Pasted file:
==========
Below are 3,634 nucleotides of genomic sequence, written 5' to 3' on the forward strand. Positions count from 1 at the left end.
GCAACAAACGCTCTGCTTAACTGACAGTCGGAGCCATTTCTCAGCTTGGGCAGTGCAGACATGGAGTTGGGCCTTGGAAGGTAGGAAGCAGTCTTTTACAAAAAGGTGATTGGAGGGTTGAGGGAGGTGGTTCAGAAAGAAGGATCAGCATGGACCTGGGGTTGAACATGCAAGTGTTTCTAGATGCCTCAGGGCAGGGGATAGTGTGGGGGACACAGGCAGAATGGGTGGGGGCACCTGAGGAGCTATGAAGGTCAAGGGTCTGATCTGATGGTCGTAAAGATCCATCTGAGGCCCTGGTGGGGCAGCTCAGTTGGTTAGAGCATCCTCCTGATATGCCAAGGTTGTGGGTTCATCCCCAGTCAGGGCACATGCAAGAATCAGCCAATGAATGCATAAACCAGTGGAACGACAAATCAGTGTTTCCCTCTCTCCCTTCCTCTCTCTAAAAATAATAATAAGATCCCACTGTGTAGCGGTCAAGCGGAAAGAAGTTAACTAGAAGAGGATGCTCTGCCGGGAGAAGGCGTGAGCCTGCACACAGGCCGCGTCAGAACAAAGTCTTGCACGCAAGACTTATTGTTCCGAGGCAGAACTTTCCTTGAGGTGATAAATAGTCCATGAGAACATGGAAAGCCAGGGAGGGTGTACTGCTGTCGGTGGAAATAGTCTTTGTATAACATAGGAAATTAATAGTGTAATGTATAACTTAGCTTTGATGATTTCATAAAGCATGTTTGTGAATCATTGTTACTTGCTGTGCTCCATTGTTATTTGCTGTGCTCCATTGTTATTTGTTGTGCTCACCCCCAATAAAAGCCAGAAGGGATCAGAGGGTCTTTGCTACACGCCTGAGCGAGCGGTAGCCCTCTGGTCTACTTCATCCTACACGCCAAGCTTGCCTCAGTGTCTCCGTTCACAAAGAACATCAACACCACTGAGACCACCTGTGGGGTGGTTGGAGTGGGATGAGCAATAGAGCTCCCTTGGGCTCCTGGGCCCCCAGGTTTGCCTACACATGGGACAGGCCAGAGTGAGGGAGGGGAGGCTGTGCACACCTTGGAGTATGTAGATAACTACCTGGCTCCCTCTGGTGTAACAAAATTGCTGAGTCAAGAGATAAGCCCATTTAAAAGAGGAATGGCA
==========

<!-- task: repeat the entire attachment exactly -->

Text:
Below are 3,634 nucleotides of genomic sequence, written 5' to 3' on the forward strand. Positions count from 1 at the left end.
GCAACAAACGCTCTGCTTAACTGACAGTCGGAGCCATTTCTCAGCTTGGGCAGTGCAGACATGGAGTTGGGCCTTGGAAGGTAGGAAGCAGTCTTTTACAAAAAGGTGATTGGAGGGTTGAGGGAGGTGGTTCAGAAAGAAGGATCAGCATGGACCTGGGGTTGAACATGCAAGTGTTTCTAGATGCCTCAGGGCAGGGGATAGTGTGGGGGACACAGGCAGAATGGGTGGGGGCACCTGAGGAGCTATGAAGGTCAAGGGTCTGATCTGATGGTCGTAAAGATCCATCTGAGGCCCTGGTGGGGCAGCTCAGTTGGTTAGAGCATCCTCCTGATATGCCAAGGTTGTGGGTTCATCCCCAGTCAGGGCACATGCAAGAATCAGCCAATGAATGCATAAACCAGTGGAACGACAAATCAGTGTTTCCCTCTCTCCCTTCCTCTCTCTAAAAATAATAATAAGATCCCACTGTGTAGCGGTCAAGCGGAAAGAAGTTAACTAGAAGAGGATGCTCTGCCGGGAGAAGGCGTGAGCCTGCACACAGGCCGCGTCAGAACAAAGTCTTGCACGCAAGACTTATTGTTCCGAGGCAGAACTTTCCTTGAGGTGATAAATAGTCCATGAGAACATGGAAAGCCAGGGAGGGTGTACTGCTGTCGGTGGAAATAGTCTTTGTATAACATAGGAAATTAATAGTGTAATGTATAACTTAGCTTTGATGATTTCATAAAGCATGTTTGTGAATCATTGTTACTTGCTGTGCTCCATTGTTATTTGCTGTGCTCCATTGTTATTTGTTGTGCTCACCCCCAATAAAAGCCAGAAGGGATCAGAGGGTCTTTGCTACACGCCTGAGCGAGCGGTAGCCCTCTGGTCTACTTCATCCTACACGCCAAGCTTGCCTCAGTGTCTCCGTTCACAAAGAACATCAACACCACTGAGACCACCTGTGGGGTGGTTGGAGTGGGATGAGCAATAGAGCTCCCTTGGGCTCCTGGGCCCCCAGGTTTGCCTACACATGGGACAGGCCAGAGTGAGGGAGGGGAGGCTGTGCACACCTTGGAGTATGTAGATAACTACCTGGCTCCCTCTGGTGTAACAAAATTGCTGAGTCAAGAGATAAGCCCATTTAAAAGAGGAATGGCA